In the current American political climate, immigration has become a heated – and often violent – issue. This conflict has implications beyond splashy front-page news stories. Employers may soon face significant legal hurdles to sponsor non-citizen employees. Both bringing foreign workers to the United States, and maintaining their residencies once they are here, is likely to become far more difficult in the coming months.
Specific Policy Changes
The Trump Administration has targeted several specific immigration programs in furtherance of the President’s “America First” campaign theme. One such program is Deferred Action for Childhood Arrivals (“DACA”). KQED reports that nearly 223, 000 young immigrants have been granted residency and employment privileges under the program since DACA was enacted in 2012. The brainchild of the Obama Administration, DACA has become a target of criticism by both Trump and the Republican party. A group of GOP officials is even threatening to sue the federal government if Trump does not rescind DACA by September 5. 2017.
In addition to DACA, the H-1B visa is also coming under intense scrutiny. According to The New York Times, about eighty-five thousand workers are admitted to the United States annually on H1-B visas. These immigrants are employed largely in the medical, science, industrial and technology fields. The executive order does not immediately terminate the visa program, but instead calls for a report (prepared jointly by several government agencies) to advise the President on what changes are needed. It also gives priority to the highest-paid visa applicants. Despite these seemingly tame measures, the executive order signals a chilling hostility toward worker visa programs.
In August 2017, the federal government announced that all foreign workers seeking residency through employment will have to submit to in-person interviews. The San Diego Union-Tribune reports that the federal government does not have the resources to accommodate such an increased demand for in-person interviews. The United States Citizenship and Immigration Services already had a backlog of 572,129 applications pending as of March 31, 2017. These “green card” interviews will apply to both marriage and employment sponsorship applications.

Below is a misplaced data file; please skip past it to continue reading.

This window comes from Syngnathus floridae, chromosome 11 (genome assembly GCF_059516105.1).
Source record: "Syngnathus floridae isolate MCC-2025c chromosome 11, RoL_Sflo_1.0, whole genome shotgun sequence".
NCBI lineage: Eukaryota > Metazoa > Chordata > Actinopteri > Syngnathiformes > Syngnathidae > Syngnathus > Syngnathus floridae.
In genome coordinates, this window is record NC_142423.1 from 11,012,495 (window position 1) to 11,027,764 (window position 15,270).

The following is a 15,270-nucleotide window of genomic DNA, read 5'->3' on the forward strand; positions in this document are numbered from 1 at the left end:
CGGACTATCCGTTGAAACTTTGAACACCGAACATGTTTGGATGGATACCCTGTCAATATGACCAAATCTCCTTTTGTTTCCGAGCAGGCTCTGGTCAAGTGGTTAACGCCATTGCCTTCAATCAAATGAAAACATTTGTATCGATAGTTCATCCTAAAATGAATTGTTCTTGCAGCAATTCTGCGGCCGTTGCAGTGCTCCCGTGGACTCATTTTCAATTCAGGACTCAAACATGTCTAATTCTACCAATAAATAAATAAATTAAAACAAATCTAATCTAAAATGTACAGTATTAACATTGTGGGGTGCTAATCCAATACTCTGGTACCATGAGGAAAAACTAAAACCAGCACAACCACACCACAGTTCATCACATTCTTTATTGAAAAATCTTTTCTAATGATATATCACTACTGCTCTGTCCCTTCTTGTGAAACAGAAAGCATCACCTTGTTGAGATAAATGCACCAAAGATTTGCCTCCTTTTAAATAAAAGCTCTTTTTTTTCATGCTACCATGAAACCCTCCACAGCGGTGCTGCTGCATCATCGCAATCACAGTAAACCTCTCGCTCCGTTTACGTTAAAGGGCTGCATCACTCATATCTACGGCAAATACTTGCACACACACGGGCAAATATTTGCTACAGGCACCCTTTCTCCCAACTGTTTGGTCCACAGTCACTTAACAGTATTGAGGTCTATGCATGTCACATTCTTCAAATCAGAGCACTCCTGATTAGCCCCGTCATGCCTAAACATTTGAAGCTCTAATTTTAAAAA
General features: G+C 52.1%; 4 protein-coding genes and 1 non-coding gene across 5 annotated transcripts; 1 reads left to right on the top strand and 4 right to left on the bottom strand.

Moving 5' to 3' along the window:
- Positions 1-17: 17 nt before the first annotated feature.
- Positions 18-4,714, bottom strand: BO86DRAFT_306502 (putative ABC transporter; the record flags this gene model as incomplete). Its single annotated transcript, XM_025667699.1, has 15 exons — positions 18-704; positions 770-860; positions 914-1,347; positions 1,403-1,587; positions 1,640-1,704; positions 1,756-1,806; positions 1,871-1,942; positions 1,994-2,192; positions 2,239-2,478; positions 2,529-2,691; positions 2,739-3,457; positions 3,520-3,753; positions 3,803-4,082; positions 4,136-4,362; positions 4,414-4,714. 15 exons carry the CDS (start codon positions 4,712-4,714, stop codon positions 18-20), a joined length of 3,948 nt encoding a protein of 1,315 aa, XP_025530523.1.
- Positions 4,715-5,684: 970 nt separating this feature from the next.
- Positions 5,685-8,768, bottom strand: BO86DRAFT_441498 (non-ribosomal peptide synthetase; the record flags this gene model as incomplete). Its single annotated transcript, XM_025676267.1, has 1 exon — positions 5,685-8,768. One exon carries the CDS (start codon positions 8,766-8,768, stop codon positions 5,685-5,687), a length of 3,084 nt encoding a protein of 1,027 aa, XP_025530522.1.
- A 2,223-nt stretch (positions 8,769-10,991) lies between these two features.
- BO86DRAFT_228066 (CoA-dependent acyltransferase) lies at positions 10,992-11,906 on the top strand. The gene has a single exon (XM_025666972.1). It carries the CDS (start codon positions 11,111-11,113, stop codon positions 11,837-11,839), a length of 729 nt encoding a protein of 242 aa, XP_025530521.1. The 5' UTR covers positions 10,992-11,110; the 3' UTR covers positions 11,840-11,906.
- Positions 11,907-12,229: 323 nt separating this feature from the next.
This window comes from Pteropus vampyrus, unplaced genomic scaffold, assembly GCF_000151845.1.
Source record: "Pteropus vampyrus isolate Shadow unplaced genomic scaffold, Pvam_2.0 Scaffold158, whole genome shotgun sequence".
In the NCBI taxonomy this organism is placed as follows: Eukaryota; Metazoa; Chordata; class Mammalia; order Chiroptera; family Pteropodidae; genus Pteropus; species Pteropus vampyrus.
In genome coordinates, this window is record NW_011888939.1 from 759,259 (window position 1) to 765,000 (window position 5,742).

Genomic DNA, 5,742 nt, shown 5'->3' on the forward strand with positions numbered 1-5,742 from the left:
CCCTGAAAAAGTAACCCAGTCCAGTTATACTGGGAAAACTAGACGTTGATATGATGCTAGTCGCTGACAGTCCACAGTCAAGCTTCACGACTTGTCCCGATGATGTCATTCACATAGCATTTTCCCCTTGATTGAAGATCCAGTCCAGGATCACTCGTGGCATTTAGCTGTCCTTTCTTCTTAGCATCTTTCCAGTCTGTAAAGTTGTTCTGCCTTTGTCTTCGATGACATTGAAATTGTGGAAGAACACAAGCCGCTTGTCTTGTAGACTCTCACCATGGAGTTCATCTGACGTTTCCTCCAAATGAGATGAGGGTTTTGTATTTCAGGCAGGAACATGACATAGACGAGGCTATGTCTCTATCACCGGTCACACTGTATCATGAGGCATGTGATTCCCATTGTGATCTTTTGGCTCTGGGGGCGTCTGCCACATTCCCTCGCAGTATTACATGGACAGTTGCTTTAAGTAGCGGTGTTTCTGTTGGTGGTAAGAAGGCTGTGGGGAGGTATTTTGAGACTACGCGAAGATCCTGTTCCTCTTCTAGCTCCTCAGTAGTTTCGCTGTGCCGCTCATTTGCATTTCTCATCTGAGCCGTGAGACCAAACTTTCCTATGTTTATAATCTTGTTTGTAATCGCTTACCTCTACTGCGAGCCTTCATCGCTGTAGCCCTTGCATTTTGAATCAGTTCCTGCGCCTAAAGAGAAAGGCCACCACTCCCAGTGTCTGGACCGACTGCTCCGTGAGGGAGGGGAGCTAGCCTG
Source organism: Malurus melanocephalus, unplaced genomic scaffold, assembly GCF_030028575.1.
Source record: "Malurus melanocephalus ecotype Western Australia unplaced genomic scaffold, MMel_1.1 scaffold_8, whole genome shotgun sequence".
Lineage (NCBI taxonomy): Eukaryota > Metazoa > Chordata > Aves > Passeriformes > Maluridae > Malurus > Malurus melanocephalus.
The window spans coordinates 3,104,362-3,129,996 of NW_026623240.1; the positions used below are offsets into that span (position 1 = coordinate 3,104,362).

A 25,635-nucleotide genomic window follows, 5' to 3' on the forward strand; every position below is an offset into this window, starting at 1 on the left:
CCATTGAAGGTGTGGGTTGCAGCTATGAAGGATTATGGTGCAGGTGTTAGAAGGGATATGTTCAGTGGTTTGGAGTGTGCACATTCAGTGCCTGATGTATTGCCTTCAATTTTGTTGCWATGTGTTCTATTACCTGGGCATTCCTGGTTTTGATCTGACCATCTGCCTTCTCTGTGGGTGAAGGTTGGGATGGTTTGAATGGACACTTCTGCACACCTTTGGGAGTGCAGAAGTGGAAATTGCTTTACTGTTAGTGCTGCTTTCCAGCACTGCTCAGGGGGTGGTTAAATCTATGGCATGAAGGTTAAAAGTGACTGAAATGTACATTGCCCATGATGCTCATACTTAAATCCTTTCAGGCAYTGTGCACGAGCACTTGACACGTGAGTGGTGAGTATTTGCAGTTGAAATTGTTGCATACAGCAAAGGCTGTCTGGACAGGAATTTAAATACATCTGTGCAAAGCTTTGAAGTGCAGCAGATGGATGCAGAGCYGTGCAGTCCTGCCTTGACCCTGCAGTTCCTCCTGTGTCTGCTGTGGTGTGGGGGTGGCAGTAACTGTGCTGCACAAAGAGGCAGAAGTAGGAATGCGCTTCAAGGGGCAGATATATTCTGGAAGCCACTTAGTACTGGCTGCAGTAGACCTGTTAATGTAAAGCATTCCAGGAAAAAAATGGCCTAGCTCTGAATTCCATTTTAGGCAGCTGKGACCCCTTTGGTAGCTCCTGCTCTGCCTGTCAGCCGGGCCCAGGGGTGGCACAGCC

How Businesses Can Adapt to Changes in Immigration Regulations
Preparation can help business owners successfully navigate the many imminent changes to U.S. immigration laws. By accessing creative solutions, business owners can find the strategies which are best suited to their particular needs. Perhaps certain operations can be performed remotely. Foreign employees may be eligible for other visa programs. Entrepreneurs should secure alternative business development strategies in the event that an immigration program is dismantled entirely. They should also consider short-term contingency plans to prepare for rapid changes to existing visa programs. Temporary labor or overtime for citizen workers may help employers continue operations while foreign workers are unavailable. These and many other solutions can help employers continue business operations seamlessly, even when experiencing serious disruptions in access to their workforces.
Rapid changes in immigration law can threaten both non-citizen employees and the employers who depend upon their work. Consult with an experienced California employment law attorney to ensure that both your company and your employees are protected.
Contact the employment attorneys at Nassiri Law Group, practicing in Orange County, Riverside and Los Angeles. Call 714-937-2020.
Anxiety Grows as Uncertainty Clouds the Future of DACA, August 29, 2017 by Leslie Berestein Rojas, KQED
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Farmers Fear Immigration Raids Also, April 26, 2015, Employment Lawyer Blog